Select Committee on Education and Employment Fourth Report



Members present:

Mr Richard AllanMr Gordon Marsden
Ms Candy AthertonMr Patrick Nicholls
Mr Derek FosterMr Stephen O'Brien
Mr Michael FosterMr Ian Pearson
Dr Evan HarrisMr Nick St Aubyn
Helen JonesMr Barry Sheerman
Judy MallaberMr Stephen Twigg

Resolved, That, for the remainder of this day's sitting, Mr Barry Sheerman do take the Chair of the Committee, in place of Mr Derek Foster.—(The Chairman.)

Report from the Education Sub-committee [Higher Education: Access] brought up and read.

Draft Report, proposed by Mr Nick St Aubyn, brought up and read, as follows:


1.  The Education Sub­committee announced in July 1999 its intention to undertake an inquiry into higher education. Detailed terms of reference were announced in October 1999. We are grateful to all those who have assisted this inquiry, especially our distinguished specialist advisers and those who have given oral evidence.

2.  This interim report focuses on access to higher education. On 25 May 2000, the Chancellor of the Exchequer provoked a storm of protest with an outspoken attack on alleged privilege in the way some older academically elite universities select their students. While not dwelling on the specific case which appears to have prompted his remarks, we took evidence from a wide range of witnesses in the light of the debate sparked by this controversy.

3.  The higher education world is changing rapidly. Many global companies employ more PhDs than the average­sized university. The number of undergraduates who learn to earn has never been greater. Yet Britain still shrinks from the proposal that students whose studies may set them on the road to riches should pay their way. The proportion of tertiary education funding we spend on financial aid to students is twice the level in the USA and four times the level in France, leaving significantly less resource to reward the academics who teach them.

4.  Despite this level of public support, students from poorer backgrounds are still "badly represented in universities" (Ev.p.87, para 10). About 80 per cent of the children of professional and managerial families enter higher education, but only about 17 per cent of those from lower socio­economic groups. Access to higher education by women, mature students and part­time students is much greater that it was 20 years ago (viz. The Guardian, 26 May 2000). The number of school leavers from poorer families entering higher education approximately doubled in the ten years to 1997 (viz. Dearing Report 6, Table 1.1). Yet the more recent picture has been one of standstill:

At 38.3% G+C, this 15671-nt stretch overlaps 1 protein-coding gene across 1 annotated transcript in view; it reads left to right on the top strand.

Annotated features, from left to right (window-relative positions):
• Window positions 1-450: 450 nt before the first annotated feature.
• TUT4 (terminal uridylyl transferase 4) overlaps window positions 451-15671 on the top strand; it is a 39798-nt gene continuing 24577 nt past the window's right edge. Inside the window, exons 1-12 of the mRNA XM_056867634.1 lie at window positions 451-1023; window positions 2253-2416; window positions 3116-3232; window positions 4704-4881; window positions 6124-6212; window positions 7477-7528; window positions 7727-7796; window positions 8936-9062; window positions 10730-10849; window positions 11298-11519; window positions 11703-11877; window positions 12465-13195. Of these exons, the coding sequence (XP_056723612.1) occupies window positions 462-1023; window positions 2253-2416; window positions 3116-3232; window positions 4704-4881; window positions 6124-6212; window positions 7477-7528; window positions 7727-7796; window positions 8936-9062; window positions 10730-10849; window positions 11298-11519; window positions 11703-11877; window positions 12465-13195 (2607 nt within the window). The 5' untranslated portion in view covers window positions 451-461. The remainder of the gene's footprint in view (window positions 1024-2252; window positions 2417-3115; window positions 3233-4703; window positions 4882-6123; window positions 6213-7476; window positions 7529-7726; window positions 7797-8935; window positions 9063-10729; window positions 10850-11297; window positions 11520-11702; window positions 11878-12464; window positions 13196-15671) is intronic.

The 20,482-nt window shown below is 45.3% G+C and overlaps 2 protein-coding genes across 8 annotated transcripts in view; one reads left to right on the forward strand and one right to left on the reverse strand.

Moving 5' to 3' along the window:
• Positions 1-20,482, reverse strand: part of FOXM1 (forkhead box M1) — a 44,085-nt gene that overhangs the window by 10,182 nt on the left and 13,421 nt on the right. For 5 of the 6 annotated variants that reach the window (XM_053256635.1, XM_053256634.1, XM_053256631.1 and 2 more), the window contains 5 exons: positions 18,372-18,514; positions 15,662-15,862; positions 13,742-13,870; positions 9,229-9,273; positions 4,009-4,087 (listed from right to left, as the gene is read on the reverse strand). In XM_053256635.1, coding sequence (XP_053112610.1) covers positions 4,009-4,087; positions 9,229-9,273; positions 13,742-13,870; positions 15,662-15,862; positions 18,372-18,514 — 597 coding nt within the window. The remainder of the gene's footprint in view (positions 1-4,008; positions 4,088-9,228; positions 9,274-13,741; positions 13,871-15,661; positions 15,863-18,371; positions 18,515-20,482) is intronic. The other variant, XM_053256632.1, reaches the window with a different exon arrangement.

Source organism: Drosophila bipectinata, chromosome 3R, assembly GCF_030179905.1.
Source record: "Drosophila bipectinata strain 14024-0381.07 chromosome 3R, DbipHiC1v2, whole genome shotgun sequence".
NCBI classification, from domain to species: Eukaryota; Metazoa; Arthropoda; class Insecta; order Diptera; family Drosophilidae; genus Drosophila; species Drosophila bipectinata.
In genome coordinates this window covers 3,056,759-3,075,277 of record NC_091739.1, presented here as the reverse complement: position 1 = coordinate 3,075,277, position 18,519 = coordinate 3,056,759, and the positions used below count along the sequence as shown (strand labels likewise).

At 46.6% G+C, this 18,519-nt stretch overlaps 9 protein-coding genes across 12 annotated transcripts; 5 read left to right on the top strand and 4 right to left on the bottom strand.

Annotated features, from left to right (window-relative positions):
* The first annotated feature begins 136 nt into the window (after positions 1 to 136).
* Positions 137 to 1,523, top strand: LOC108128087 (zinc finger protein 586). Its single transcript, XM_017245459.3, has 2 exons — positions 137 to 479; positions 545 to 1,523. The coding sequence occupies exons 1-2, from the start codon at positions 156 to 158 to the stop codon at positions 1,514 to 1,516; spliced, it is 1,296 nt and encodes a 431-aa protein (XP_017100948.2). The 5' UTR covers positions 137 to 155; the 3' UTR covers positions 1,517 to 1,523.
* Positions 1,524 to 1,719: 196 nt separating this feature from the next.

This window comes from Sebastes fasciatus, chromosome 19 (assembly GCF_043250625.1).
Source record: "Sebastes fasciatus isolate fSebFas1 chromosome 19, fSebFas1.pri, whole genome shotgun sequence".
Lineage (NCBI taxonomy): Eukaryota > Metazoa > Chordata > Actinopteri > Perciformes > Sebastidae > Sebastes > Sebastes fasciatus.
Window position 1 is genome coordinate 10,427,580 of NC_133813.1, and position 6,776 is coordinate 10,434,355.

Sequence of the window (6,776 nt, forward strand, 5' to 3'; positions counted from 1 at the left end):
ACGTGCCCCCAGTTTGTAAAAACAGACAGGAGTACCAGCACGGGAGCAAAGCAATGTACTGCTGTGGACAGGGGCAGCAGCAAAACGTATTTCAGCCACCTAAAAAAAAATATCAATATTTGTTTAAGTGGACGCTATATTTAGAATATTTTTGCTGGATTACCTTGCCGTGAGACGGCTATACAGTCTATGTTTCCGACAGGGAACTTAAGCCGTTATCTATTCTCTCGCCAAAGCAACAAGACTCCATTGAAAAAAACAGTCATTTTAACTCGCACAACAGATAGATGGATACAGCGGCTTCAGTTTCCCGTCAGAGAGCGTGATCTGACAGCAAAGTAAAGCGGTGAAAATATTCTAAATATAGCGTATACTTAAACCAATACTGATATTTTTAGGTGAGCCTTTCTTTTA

Numbers accepted for Degree courses by Social Class


Source: UCAS Statistical Bulletin on Widening Participation

5.  This is only an interim report. It seeks to affirm sixteen pertinent conclusions in the field of access, based on the evidence we have accumulated not only in session at Westminster and in written submissions, but also from our visit to the USA in October 2000. The full text of evidence received to date is being published at the same time as this Report.

Commitment to widening access by elite universities

6.  The evidence from our witnesses clearly showed that our best universities are keenly aware of the need to attract the top talent, irrespective of background. In the words of the Vice-Chancellor of Oxford, Dr Colin Lucas:

"It is quite clear that the only way in which Oxford will keep its place in the university premier league is by continuing to attract the brightest and best students of each successive generation. ... regardless of where they come from" (Q. 720).

7.  He told the Education Sub-committee that over the past five years really, the ratio of offers to students from independent schools compared with state schools has reversed from 53 per cent to 47 per cent, to 47 per cent to 53 per cent in favour of state schools.

8.  About 800 people are involved in making access admissions decisions at Oxford. About 450 of them have received training so far and the need for all to be trained is fully recognised (Q. 728).

9.  The social fairness of the system of admissions is born out by the fact that the results achieved by students from independent and maintained schools are remarkably similar :

Per cent gaining degree class by school background (Q. 730)

Independent schools
Maintained schools

10.  The genuineness of Oxford's 'open access' policy was fully endorsed by all those who gave us evidence, not least other leading universities. For example, Professor Kenneth Calman, Vice-Chancellor of Durham, told the Education Sub-committee:

    "The key thing for all universities, and certainly for Durham, is to remain a first class university, to attract the best students, irrespective of where they come from and we have no entry rules. We just want to take the best students that we can" (Q. 796).

11.  The allegation that there is an institutional bias in our leading universities against those from less well off backgrounds may of itself have deterred potential applicants who had the right attributes to win a place. The Committee cannot stress too strongly that we have heard no credible evidence that such a bias exists.

The role of the collegiate system

12.  We did hear arguments that the complexity of the structure at Oxford and Cambridge ­ with the custom of applying through individual colleges, rather than through the university ­ acted as a deterrent to potential applicants. The witnesses from Oxford, however, were strongly of the view that their system contained many more strengths than weaknesses. Ms Minto told the Sub-committee: "It allows the applications to be dealt with on a certain economy of scale, so that we can give applications individual attention in the way they are not given individual attention in other higher education institutions." (Q. 741)